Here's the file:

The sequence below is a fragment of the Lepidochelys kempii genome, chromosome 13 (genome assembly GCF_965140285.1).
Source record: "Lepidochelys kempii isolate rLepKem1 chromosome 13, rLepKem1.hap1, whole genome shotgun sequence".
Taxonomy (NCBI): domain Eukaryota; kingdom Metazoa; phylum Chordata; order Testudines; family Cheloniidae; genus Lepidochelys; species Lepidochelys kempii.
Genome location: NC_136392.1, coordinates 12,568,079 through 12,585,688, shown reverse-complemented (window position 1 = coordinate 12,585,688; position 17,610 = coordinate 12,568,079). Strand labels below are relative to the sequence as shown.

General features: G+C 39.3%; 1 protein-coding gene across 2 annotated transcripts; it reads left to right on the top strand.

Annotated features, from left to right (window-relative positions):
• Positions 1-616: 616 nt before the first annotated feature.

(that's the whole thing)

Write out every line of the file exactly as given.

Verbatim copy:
The sequence below is a fragment of the Lepidochelys kempii genome, chromosome 13 (genome assembly GCF_965140285.1).
Source record: "Lepidochelys kempii isolate rLepKem1 chromosome 13, rLepKem1.hap1, whole genome shotgun sequence".
Taxonomy (NCBI): domain Eukaryota; kingdom Metazoa; phylum Chordata; order Testudines; family Cheloniidae; genus Lepidochelys; species Lepidochelys kempii.
Genome location: NC_136392.1, coordinates 12,568,079 through 12,585,688, shown reverse-complemented (window position 1 = coordinate 12,585,688; position 17,610 = coordinate 12,568,079). Strand labels below are relative to the sequence as shown.

General features: G+C 39.3%; 1 protein-coding gene across 2 annotated transcripts; it reads left to right on the top strand.

Annotated features, from left to right (window-relative positions):
• Positions 1-616: 616 nt before the first annotated feature.